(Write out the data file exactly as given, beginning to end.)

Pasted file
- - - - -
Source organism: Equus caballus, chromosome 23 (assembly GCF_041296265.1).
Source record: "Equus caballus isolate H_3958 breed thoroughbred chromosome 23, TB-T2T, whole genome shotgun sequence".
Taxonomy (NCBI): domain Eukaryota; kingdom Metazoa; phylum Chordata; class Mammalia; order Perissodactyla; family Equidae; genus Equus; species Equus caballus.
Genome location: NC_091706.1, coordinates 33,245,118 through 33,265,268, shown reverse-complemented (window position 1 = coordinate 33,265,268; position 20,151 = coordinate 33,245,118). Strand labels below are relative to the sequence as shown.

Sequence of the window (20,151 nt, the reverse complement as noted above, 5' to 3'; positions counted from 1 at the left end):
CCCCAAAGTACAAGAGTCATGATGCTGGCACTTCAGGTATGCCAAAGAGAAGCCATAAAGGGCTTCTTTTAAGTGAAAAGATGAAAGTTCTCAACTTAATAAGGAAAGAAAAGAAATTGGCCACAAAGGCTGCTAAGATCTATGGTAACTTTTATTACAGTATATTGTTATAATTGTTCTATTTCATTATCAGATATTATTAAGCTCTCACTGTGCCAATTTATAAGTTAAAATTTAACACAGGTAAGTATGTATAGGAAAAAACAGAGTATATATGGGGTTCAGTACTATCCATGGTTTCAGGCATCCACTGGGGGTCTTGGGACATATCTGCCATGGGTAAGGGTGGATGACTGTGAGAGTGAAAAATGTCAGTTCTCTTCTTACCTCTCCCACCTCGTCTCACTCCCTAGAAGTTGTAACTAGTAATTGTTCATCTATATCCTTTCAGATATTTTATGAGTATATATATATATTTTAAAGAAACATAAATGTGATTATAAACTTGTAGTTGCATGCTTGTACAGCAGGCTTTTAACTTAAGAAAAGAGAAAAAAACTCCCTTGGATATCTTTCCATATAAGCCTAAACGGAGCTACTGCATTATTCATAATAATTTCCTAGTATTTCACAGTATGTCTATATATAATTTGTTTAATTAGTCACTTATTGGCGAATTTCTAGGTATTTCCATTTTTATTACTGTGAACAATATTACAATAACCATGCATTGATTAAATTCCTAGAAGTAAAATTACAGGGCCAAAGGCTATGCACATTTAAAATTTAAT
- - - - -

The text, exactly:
Source organism: Equus caballus, chromosome 23 (assembly GCF_041296265.1).
Source record: "Equus caballus isolate H_3958 breed thoroughbred chromosome 23, TB-T2T, whole genome shotgun sequence".
Taxonomy (NCBI): domain Eukaryota; kingdom Metazoa; phylum Chordata; class Mammalia; order Perissodactyla; family Equidae; genus Equus; species Equus caballus.
Genome location: NC_091706.1, coordinates 33,245,118 through 33,265,268, shown reverse-complemented (window position 1 = coordinate 33,265,268; position 20,151 = coordinate 33,245,118). Strand labels below are relative to the sequence as shown.

Sequence of the window (20,151 nt, the reverse complement as noted above, 5' to 3'; positions counted from 1 at the left end):
CCCCAAAGTACAAGAGTCATGATGCTGGCACTTCAGGTATGCCAAAGAGAAGCCATAAAGGGCTTCTTTTAAGTGAAAAGATGAAAGTTCTCAACTTAATAAGGAAAGAAAAGAAATTGGCCACAAAGGCTGCTAAGATCTATGGTAACTTTTATTACAGTATATTGTTATAATTGTTCTATTTCATTATCAGATATTATTAAGCTCTCACTGTGCCAATTTATAAGTTAAAATTTAACACAGGTAAGTATGTATAGGAAAAAACAGAGTATATATGGGGTTCAGTACTATCCATGGTTTCAGGCATCCACTGGGGGTCTTGGGACATATCTGCCATGGGTAAGGGTGGATGACTGTGAGAGTGAAAAATGTCAGTTCTCTTCTTACCTCTCCCACCTCGTCTCACTCCCTAGAAGTTGTAACTAGTAATTGTTCATCTATATCCTTTCAGATATTTTATGAGTATATATATATATTTTAAAGAAACATAAATGTGATTATAAACTTGTAGTTGCATGCTTGTACAGCAGGCTTTTAACTTAAGAAAAGAGAAAAAAACTCCCTTGGATATCTTTCCATATAAGCCTAAACGGAGCTACTGCATTATTCATAATAATTTCCTAGTATTTCACAGTATGTCTATATATAATTTGTTTAATTAGTCACTTATTGGCGAATTTCTAGGTATTTCCATTTTTATTACTGTGAACAATATTACAATAACCATGCATTGATTAAATTCCTAGAAGTAAAATTACAGGGCCAAAGGCTATGCACATTTAAAATTTAAT